The kind of linguistic and cultural competence described in the first part of this paper is clearly geared to the third Profile given above -specifically, that of the expatriate staff of a multinational. But it also covers the competence required by the entire staff of a transnational. Indeed, knowing how to “espouse” the val­ues of one’s interlocutor may be considered a universal principle of effective communication. One tends to apply it even when speaking with compatriots in one’s native language.
In fact, once we begin thinking about it, effective communication through cultural assimilation does not seem like such a radical principle after all. It is, for ex­am­ple, what we do spontaneously when we speak to a small child, espousing mo­mentarily her/his mentality, or to a venerable cleric using language a bit more proper and respectful of religion than the way we normally talk. While speaking to them we are both ourselves and yet somehow part of their world. (We sound false only if we are in fact hypocritical in pretending to share their values.) For the same reason, should we find ourselves in Minneapolis or Montreal, we try to adjust our BBC English or Parisian French so as not to seem to the people there to be “putting on airs”. If our linguistic adjustments truly de­rive from sharing our hosts’ sensitivity, we will not appear to be (nor will we in fact be) affected.
Not many companies - whether national, international, multinational or transna­tional - would agree, however, with this philosophy. Or rather, they might very well agree in theory, but not in practice - at least judging by their language-training and communication policies. Hoecklin (1993) distinguishes three trends:


  1. The declaredly culture-supremacist approach


An example of this approach is given by the Swedish furniture maker Ikea, which hires for its outlets, whether in Saudi Arabia or Mexico, only people from among the local population who have a straightforward Scandinavian ap­pearance and straightforward Scandinavian mores. Besides facilitating con­tacts with supervisors from Sweden, this approach is thought to enhance the value of the company’s furniture line in the eyes of the local population. When communicating with supervisors, whether in English or in the local language, the style is expected to be typically Scandinavian: no frills, to the point, and on a first-name basis (instead of Mr. Blair, Vous, Sie, one is encouraged to say Tony, tu, du). Business lunches are supposed to be quick and frugal, with con­versation mainly about business; facetiousness, irony, and strong sentiments in general are not expected to colour speech. Of the L2 skills previously listed, a Swedish supervisor would need only level 2 in the local language, while the locally-hired employees would need level 3 in Swedish. Clearly, this philoso­phy is the exact opposite of what we have proposed: it represents, not just the negation, but the active elimination of intercultural differences. The Head Of­fice’s national culture reigns supreme.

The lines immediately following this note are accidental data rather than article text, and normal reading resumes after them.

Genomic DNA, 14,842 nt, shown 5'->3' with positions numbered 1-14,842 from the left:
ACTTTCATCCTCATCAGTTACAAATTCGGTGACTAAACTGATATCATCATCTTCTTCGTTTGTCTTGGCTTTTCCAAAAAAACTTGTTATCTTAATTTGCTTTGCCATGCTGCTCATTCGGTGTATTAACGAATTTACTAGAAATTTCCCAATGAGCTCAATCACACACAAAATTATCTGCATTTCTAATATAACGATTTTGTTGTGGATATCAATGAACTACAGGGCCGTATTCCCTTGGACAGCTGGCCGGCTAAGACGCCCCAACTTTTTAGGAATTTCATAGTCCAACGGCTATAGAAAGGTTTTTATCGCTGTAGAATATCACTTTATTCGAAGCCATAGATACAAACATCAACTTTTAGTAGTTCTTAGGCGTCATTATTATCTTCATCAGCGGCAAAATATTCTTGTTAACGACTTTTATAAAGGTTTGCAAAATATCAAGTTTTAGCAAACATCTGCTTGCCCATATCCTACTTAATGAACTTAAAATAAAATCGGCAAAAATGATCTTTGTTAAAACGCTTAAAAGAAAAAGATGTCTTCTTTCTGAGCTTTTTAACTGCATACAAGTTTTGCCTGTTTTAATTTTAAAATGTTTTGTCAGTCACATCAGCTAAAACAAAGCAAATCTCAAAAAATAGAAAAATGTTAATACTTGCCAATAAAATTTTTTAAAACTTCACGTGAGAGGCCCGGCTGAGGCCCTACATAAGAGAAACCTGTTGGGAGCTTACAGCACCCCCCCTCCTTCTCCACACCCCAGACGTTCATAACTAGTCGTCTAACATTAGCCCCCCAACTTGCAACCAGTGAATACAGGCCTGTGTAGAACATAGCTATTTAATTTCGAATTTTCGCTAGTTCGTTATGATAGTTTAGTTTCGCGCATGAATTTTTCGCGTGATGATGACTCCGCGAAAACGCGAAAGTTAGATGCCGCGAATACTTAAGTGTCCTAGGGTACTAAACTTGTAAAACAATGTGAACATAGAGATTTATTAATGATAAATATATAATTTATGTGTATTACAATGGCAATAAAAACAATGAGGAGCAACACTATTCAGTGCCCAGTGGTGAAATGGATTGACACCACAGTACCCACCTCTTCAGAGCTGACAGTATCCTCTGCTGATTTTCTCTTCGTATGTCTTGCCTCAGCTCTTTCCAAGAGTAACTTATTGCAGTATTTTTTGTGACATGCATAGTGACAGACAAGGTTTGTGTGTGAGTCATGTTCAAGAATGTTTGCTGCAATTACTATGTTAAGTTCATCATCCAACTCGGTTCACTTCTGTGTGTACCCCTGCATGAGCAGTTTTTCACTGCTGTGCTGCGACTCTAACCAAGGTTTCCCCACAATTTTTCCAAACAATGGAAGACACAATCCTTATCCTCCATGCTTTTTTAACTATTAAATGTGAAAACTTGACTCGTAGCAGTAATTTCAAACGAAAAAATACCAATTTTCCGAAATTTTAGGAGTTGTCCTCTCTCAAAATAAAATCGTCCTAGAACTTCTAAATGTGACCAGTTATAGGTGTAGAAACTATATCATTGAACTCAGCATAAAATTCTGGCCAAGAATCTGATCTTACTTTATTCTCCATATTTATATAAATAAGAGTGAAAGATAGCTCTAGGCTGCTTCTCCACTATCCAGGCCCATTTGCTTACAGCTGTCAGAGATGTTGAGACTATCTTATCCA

1. The supposedly culture-neutral approach


The American firm Emerson Electric has opted for an apparently neutral ap­proach to cultural diversity. The company has elaborated a corporate style of interpersonal relations based on making all behaviour and decisions thoroughly explicit, rational, programmed and accountable. While this “objective” man­agement style is claimed to fit with all local cultures, it is clearly of Anglo-Saxon/Germanic origin, rooted in (Calvinistic) Protestantism. It is therefore just as culture-supremacist as that of Ikea, although less pervasively. For one thing it does not impose the overall cultural style of a single nation. Moreover, what counts are results, not the means used. Thus, while employees must communicate with the Head Office in English they can do so while maintaining their culturally-distinctive speech and behaviour characteristics. What matters is that, in whatever way they present a budget, the budget be drawn up ac­cording to company specifications and implemented as planned. In short, company policy is not to eliminate all cultural differences but simply to ignore them, as long as they do not directly regard business procedures. Level 2 L2 skills are all that are required of anyone. The Emerson Electric handling of intercultural communication may therefore be said to represent a zero-degree approach (at least, in appearance). It is clearly different from the perspective presented in the first part of this paper, which proposes assimilating the cultural peculiarities of one’s interlocutors to maximise understanding and consensus.